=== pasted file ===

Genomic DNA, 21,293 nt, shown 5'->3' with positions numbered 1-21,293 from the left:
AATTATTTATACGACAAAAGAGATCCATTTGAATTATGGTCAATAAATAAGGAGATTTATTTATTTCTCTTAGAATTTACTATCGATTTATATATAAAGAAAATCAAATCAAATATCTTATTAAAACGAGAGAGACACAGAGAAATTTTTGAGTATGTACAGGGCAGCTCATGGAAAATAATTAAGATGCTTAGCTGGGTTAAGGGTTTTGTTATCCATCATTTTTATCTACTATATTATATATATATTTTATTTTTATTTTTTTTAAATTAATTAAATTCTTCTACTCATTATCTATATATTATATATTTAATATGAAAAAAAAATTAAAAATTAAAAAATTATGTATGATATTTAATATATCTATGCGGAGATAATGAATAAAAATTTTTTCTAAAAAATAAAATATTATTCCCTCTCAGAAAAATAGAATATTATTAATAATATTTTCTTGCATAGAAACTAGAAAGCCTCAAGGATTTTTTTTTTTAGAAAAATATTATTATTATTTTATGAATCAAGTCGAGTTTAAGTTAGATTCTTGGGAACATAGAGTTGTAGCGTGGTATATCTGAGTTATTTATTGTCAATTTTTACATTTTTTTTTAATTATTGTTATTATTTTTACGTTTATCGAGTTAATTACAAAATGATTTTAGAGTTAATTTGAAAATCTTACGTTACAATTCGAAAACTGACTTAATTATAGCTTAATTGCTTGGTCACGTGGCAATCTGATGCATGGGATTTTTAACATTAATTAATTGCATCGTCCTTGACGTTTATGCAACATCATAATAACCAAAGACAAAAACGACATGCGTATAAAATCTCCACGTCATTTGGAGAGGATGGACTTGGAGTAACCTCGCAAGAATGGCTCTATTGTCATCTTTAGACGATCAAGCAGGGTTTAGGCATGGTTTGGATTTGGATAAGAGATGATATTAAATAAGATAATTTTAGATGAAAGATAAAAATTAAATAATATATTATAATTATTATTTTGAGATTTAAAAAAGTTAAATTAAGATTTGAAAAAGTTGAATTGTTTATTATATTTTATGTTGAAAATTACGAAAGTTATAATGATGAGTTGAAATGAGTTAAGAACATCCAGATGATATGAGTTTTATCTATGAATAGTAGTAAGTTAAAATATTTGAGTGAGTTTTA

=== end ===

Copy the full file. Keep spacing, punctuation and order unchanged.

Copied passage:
Genomic DNA, 21,293 nt, shown 5'->3' with positions numbered 1-21,293 from the left:
AATTATTTATACGACAAAAGAGATCCATTTGAATTATGGTCAATAAATAAGGAGATTTATTTATTTCTCTTAGAATTTACTATCGATTTATATATAAAGAAAATCAAATCAAATATCTTATTAAAACGAGAGAGACACAGAGAAATTTTTGAGTATGTACAGGGCAGCTCATGGAAAATAATTAAGATGCTTAGCTGGGTTAAGGGTTTTGTTATCCATCATTTTTATCTACTATATTATATATATATTTTATTTTTATTTTTTTTAAATTAATTAAATTCTTCTACTCATTATCTATATATTATATATTTAATATGAAAAAAAAATTAAAAATTAAAAAATTATGTATGATATTTAATATATCTATGCGGAGATAATGAATAAAAATTTTTTCTAAAAAATAAAATATTATTCCCTCTCAGAAAAATAGAATATTATTAATAATATTTTCTTGCATAGAAACTAGAAAGCCTCAAGGATTTTTTTTTTTAGAAAAATATTATTATTATTTTATGAATCAAGTCGAGTTTAAGTTAGATTCTTGGGAACATAGAGTTGTAGCGTGGTATATCTGAGTTATTTATTGTCAATTTTTACATTTTTTTTTAATTATTGTTATTATTTTTACGTTTATCGAGTTAATTACAAAATGATTTTAGAGTTAATTTGAAAATCTTACGTTACAATTCGAAAACTGACTTAATTATAGCTTAATTGCTTGGTCACGTGGCAATCTGATGCATGGGATTTTTAACATTAATTAATTGCATCGTCCTTGACGTTTATGCAACATCATAATAACCAAAGACAAAAACGACATGCGTATAAAATCTCCACGTCATTTGGAGAGGATGGACTTGGAGTAACCTCGCAAGAATGGCTCTATTGTCATCTTTAGACGATCAAGCAGGGTTTAGGCATGGTTTGGATTTGGATAAGAGATGATATTAAATAAGATAATTTTAGATGAAAGATAAAAATTAAATAATATATTATAATTATTATTTTGAGATTTAAAAAAGTTAAATTAAGATTTGAAAAAGTTGAATTGTTTATTATATTTTATGTTGAAAATTACGAAAGTTATAATGATGAGTTGAAATGAGTTAAGAACATCCAGATGATATGAGTTTTATCTATGAATAGTAGTAAGTTAAAATATTTGAGTGAGTTTTA